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Parallel for loop: Using broadcasting array variable values as indexes

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Good day.
I have recently aquired the parallel computing toolbox to speed up some of our applications. I have run into the following challenge and hope that someone can give me advice on this.
topNodes = [2 3 4 5 6 7];
bottomNodes = [1 2 3 4 5 6];
polarity = [1 1 -1 1 1 1];
nodes = max([topNodes bottomNodes]);
T = zeros(numel(polarity),nodes);
for i = 1:numel(polarity);
if polarity(i) < 0
T(i,bottomNodes(i)) = -1;
T(i,topNodes(i)) = 1;
else
T(i,bottomNodes(i)) = 1;
T(i,topNodes(i)) = -1;
end
end
Now, if I use a parfor loop, it complains. Some assistance will be much appreciated.
Kind regards,
Barend.

Risposta accettata

Sarah Wait Zaranek
Sarah Wait Zaranek il 14 Nov 2011
For parfor loops, when you index into a sliced variables, restrictions are placed on the first-level variable indices. This allows parfor to easily distribute the right part of the variable to the right workers. One of these first-level indices must be the loop counter variable or the counter variable plus or minus a constant. Every other first-level index must be a constant, a non-loop counter variable, a colon, or an end.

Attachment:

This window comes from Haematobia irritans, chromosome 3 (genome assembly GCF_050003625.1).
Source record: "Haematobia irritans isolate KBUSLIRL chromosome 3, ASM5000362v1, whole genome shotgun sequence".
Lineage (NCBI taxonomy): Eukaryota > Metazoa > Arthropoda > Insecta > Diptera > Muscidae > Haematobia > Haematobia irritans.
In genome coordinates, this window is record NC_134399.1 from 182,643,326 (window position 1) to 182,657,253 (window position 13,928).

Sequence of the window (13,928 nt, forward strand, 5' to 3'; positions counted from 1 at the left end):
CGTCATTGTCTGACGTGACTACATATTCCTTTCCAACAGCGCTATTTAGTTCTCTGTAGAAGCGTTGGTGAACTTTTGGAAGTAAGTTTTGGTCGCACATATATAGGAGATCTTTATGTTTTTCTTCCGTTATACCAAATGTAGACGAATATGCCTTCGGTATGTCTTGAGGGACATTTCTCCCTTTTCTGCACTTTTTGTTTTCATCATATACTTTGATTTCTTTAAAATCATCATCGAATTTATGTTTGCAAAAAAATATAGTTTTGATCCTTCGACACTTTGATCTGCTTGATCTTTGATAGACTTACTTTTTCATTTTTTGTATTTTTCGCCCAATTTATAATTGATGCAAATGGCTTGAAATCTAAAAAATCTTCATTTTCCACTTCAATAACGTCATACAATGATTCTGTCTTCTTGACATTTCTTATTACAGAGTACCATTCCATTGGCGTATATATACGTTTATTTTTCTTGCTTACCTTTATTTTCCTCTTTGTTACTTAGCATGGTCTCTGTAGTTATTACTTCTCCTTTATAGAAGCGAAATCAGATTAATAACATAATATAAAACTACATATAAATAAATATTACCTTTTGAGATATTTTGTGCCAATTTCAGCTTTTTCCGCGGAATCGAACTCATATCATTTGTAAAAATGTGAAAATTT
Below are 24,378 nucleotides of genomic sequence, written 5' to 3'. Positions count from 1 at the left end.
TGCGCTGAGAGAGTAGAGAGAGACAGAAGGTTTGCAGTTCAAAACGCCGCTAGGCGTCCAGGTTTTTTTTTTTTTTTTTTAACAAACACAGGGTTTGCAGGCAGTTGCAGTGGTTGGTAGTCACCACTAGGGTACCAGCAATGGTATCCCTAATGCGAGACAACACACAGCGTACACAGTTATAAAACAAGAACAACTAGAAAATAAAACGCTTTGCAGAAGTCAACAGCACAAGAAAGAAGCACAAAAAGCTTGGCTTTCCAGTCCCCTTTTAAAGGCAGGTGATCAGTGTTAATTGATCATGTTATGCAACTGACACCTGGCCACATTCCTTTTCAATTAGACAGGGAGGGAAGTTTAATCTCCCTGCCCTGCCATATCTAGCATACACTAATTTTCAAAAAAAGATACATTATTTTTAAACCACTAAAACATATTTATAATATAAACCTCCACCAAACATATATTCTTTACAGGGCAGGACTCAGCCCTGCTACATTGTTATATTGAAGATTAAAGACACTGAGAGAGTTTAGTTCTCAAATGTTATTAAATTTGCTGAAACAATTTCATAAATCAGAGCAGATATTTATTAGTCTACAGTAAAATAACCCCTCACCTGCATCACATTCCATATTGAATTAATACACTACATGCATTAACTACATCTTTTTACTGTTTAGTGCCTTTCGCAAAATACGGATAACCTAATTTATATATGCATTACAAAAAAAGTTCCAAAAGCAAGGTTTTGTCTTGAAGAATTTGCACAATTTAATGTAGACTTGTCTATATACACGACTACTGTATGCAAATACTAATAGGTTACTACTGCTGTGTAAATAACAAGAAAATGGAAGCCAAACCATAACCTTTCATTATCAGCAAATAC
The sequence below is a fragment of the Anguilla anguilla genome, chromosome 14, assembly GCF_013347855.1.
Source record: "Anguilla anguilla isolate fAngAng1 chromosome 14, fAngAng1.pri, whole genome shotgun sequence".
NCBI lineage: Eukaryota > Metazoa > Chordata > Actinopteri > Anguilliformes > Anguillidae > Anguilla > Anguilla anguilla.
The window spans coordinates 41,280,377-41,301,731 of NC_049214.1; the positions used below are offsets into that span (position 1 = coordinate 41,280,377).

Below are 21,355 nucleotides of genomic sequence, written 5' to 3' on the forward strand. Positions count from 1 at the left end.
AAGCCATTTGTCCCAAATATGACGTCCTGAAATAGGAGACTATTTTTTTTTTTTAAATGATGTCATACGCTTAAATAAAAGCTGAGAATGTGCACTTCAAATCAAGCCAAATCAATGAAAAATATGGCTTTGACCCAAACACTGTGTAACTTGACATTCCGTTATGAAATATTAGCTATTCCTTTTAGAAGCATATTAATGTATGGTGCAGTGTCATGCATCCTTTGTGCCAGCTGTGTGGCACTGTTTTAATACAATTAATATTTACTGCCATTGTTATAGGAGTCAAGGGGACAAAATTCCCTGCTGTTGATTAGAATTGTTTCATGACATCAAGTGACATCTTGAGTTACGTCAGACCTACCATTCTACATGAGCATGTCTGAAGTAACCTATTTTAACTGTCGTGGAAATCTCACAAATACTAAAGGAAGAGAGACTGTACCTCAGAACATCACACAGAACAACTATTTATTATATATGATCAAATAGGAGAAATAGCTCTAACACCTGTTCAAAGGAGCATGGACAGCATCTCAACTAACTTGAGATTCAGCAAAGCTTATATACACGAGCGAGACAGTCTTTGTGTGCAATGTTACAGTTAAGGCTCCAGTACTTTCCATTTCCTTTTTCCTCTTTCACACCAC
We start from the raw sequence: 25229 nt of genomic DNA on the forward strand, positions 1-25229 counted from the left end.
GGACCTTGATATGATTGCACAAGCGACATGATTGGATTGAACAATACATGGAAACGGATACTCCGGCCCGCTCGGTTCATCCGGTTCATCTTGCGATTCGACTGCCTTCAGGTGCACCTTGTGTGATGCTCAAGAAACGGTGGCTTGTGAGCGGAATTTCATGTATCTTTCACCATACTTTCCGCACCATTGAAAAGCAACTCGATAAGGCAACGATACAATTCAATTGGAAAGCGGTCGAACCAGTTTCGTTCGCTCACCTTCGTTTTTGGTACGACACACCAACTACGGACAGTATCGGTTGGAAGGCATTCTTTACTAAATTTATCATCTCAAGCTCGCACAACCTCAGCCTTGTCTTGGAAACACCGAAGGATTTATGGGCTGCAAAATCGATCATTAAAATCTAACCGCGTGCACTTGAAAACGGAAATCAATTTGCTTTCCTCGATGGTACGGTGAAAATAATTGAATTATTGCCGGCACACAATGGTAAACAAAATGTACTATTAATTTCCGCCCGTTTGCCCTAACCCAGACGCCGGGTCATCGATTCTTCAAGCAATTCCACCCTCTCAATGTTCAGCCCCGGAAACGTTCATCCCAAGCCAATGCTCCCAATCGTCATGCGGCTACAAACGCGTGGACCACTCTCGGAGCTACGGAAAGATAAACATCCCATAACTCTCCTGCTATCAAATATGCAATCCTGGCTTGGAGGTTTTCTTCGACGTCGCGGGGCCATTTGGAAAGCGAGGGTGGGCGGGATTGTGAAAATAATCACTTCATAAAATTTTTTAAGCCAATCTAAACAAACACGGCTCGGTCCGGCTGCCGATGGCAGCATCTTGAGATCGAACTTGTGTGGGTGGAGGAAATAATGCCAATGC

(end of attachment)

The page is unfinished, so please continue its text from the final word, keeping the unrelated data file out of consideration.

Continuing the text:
I explain this more in the blog post where you also left this question.
See a possible fix below.
topNodes = [2 3 4 5 6 7];
bottomNodes = [1 2 3 4 5 6];
polarity = [1 1 -1 1 1 1];
nodes = max([topNodes bottomNodes]);
T = zeros(numel(polarity),nodes);
parfor i = 1:numel(polarity);
myData = T(i,:);
if polarity(i) < 0
myData(i,bottomNodes(i)) = -1;
myData(i,topNodes(i)) = 1;
else
myData(i,bottomNodes(i)) = 1;
myData(i,topNodes(i)) = -1;
end
T(i,:) = myData;
end
  3 Commenti
Sarah Wait Zaranek
Sarah Wait Zaranek il 15 Nov 2011
Yes, there is an overhead to pass the data to and from the workers - so for code that takes seconds to run - there isn't often a speedup. Also, you are correct that vectorization often is a better choice then de-vectorizing and using parfor.
Konrad Malkowski
Konrad Malkowski il 17 Nov 2011
You should also try running the script as a function. In general MATLAB performance is better with functions that with scripts, as scripts are interpreted one line at a time.

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